Not much to lose. Very few interested in self hosting are probably the type who are going to pay anyway! :)

So worst case they help with the open source code or bug reports or they get sick of self hosting and pay (or use our hosted one for free).


Can I self-host but still pay you an enterprise contract for when things go wrong? Or is that not supported?


Happy to discuss, send us an email!

It is possible for enterprises, though we encourage users to first see if the hosted version will work for them because support is difficult, and thus significantly more expensive, for self-hosting.


I will if we end up trying it out, though I think we'll just go with your version anyway. It's between you guys and Cloudflare, AFAIK, as Cloudflare's VPN does authentication to services easier too.


At $5/user/month (as a small company) it's MUCH easier to pay Tailscale than run something myself.


I wouldn't run it myself out of price sensitivity, but more because of trust.

Then again, I imagine the keys are generated on the device and the code can be audited to never share them, plus it's WG under the hood.


You might want to consider innernet. It's still got a central server, but it's self-hosted and similarly easy to deploy. Check it out here: https://github.com/tonarino/innernet


tailscale is p2p. IIRC, centralization is mostly for the control-plane (dns configuration, network configuration, flow logs, authn) and to route around unyielding NATs (without compromising on WireGuard's crypto-key routing).


Also their blog post [1] explains issues around a truly mesh network, and how a centralized coordination point solves this issue with little disadvantages.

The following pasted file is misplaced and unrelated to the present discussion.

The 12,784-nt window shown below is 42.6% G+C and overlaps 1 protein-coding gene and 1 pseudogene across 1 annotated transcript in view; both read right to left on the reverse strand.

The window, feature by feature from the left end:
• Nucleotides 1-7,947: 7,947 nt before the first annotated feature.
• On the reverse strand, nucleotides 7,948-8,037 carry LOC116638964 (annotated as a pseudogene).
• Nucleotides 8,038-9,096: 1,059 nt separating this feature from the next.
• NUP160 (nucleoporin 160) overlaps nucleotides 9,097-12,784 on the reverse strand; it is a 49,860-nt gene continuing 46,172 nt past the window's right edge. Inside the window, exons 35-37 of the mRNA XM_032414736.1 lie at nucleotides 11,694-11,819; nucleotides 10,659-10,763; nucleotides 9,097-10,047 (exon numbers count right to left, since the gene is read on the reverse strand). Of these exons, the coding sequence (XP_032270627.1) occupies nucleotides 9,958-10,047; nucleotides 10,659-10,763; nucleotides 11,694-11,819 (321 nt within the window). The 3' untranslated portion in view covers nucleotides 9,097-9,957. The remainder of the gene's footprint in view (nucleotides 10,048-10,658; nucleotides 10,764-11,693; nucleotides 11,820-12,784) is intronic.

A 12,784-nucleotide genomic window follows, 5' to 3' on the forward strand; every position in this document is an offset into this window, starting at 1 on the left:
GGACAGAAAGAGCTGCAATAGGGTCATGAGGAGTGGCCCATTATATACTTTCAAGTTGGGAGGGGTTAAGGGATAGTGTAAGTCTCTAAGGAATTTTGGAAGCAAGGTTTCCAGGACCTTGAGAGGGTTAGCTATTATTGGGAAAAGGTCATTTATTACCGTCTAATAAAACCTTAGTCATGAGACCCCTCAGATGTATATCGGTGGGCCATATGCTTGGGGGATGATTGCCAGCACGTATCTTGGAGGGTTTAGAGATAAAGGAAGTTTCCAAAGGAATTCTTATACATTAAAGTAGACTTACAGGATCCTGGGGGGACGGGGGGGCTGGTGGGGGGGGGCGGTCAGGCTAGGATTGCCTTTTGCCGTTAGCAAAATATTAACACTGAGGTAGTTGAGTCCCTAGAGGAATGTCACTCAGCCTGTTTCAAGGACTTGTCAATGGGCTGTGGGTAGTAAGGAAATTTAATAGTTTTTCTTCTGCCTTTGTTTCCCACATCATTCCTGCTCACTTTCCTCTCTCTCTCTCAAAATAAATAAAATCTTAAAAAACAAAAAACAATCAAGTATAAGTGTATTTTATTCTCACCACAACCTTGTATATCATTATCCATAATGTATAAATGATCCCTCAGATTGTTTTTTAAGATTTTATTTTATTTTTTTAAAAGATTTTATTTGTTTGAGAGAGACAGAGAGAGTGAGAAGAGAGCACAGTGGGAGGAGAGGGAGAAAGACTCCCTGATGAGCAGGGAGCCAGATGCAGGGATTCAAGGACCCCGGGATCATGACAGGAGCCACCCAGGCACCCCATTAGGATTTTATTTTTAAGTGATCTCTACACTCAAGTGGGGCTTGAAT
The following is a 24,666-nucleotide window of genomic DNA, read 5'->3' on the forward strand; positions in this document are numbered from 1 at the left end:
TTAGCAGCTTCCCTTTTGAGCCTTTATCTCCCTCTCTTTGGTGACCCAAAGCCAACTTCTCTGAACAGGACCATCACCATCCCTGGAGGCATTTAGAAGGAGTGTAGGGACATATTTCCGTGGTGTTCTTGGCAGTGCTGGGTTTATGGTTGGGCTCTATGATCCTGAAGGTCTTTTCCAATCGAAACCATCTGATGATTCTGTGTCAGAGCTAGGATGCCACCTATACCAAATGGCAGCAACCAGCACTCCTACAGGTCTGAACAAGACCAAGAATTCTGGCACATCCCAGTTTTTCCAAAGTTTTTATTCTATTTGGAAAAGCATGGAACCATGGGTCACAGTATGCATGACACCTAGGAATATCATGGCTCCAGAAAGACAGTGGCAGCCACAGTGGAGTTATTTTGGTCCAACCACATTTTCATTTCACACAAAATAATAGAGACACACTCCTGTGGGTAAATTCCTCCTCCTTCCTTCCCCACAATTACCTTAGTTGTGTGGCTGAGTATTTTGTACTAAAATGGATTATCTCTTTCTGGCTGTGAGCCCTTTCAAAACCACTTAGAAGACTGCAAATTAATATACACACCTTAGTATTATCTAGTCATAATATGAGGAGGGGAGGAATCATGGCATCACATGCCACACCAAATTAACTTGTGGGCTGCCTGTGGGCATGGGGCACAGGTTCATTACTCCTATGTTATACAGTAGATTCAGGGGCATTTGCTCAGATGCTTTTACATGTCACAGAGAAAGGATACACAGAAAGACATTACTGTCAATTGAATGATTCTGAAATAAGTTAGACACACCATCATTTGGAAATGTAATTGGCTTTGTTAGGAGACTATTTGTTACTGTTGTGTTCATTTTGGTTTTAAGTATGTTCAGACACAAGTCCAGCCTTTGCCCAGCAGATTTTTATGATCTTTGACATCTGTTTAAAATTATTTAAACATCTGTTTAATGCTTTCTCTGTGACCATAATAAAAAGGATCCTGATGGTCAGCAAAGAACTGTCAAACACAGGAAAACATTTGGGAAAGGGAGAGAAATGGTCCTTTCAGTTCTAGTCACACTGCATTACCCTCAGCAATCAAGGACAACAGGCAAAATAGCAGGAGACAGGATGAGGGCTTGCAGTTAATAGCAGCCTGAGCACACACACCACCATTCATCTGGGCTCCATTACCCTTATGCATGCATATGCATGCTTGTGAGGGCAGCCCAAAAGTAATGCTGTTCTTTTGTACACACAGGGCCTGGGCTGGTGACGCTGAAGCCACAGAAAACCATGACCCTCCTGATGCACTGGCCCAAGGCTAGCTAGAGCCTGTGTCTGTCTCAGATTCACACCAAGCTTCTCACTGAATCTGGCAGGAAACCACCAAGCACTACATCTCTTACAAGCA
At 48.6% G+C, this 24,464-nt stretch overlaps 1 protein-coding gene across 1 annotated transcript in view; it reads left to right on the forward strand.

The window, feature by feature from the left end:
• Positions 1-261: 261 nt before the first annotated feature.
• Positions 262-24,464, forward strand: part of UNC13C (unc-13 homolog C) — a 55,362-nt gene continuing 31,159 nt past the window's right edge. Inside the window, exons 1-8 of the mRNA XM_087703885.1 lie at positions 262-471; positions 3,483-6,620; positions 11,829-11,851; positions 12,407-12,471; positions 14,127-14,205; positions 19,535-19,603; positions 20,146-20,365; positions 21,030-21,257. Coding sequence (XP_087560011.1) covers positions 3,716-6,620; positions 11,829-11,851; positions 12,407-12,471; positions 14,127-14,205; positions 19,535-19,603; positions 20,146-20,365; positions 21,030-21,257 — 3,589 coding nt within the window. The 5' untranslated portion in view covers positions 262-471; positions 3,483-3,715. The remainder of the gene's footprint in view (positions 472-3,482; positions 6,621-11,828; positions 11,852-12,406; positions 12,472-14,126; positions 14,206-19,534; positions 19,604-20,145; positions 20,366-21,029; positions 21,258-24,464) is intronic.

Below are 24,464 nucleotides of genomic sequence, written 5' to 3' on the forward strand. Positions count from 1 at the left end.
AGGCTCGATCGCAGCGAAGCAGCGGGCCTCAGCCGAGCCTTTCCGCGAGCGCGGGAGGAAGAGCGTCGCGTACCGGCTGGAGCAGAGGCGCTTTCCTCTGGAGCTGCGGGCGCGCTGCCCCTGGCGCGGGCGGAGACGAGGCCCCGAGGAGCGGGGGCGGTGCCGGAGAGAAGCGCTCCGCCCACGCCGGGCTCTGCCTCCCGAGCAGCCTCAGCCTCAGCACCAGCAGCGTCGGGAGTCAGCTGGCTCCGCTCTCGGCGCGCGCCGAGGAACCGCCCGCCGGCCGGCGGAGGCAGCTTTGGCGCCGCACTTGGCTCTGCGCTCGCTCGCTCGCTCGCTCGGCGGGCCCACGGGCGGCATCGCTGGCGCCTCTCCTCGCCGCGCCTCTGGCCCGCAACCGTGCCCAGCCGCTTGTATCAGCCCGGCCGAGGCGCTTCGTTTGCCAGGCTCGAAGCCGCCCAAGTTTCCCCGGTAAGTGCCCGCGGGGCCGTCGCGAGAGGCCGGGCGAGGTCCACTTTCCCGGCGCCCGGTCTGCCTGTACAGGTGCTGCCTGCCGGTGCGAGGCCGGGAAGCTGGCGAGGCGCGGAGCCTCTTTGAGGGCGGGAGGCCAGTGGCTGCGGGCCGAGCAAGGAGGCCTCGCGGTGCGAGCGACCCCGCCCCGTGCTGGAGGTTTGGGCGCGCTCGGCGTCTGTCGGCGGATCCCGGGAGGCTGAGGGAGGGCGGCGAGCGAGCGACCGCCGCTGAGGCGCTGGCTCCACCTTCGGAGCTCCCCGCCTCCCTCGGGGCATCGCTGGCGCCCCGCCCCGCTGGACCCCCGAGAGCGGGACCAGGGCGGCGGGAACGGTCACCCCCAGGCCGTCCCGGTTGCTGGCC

[1] https://tailscale.com/blog/how-tailscale-works/


As others have noted, just self-host a Zerotier controller. It's what I do.


Isn't that just vanilla WireGuard then?


You can self-host ZeroTier controllers. Also gives you unlimited devices that way.


Could anyone please tell me what is Tailscale for? It allows you to connect to other computers in your home? For doing what?


The most obvious use case is to replace absolutely anything you'd ever use OpenVPN or IPSEC for. Building on that, Tailscale is so simple that you consider things you wouldn't have before just because OpenVPN would have been so painful to set up. It has fine-grained access control and it integrates with SSO.

It's good for home use, but --- and I am bias I guess because of my background --- where it really shines is corporate connectivity. If I joined a company as a security person and it was running some horrible OpenVPN access VPN for its dev team right now, one of my top action items would be to replace it immediately with Tailscale.


My rough understanding with Tailscale is they have a central server you need to trust. How do you feel about this from a security perspective?


As a privacy tool, it's a legitimate qualm. As a company security thing, it's close to exactly what you want. In particular, you very much want as much of this stuff as possible linked to your Okta or GSuite account. Not just Tailscale; everything. It's why sso.tax is such a big deal.


Most use it to access their home server that are not directly internet facing. Like how you access work servers through VPN. Same purpose really. Files, medias, apps etc.


I'm wondering if there's any benefit to the average tech-savvy person to using Tailscale/ZeroTier as a VPN (with a VPS, say) vs. just using a consumer-facing VPN like Mullvad or whatever.


It's possible to set up tailscale with exit node routing (ie: similar to what Mullvad does) - but it will be your exit node (eg: an on-prem server, a vm you manage). So that basically allows you to do legacy access control via ip whitelists (only allow IP our.office to talk to your.dmz.service that we develop manage for you).

If possible, just bringing the node/servicenin question "into" the wireguard/tailscale network would be better. But good luck getting a hospital to allow you to connect your tailscale to their patient record db (or what have you - obviously in this case you'd hope they have a solid vpn and give you access.. ).

For the use case of "talk via vm through mullvad exit node" i suppose you could set up Mullvad on the vm, and tailscale on the vm with Mullvad vpn as exit node, then join all your other nodes to tailscale.

Tailscale would replace how you connect to your vm, not mullvad.

https://tailscale.com/kb/1103/exit-nodes/

https://tailscale.com/kb/1019/subnets/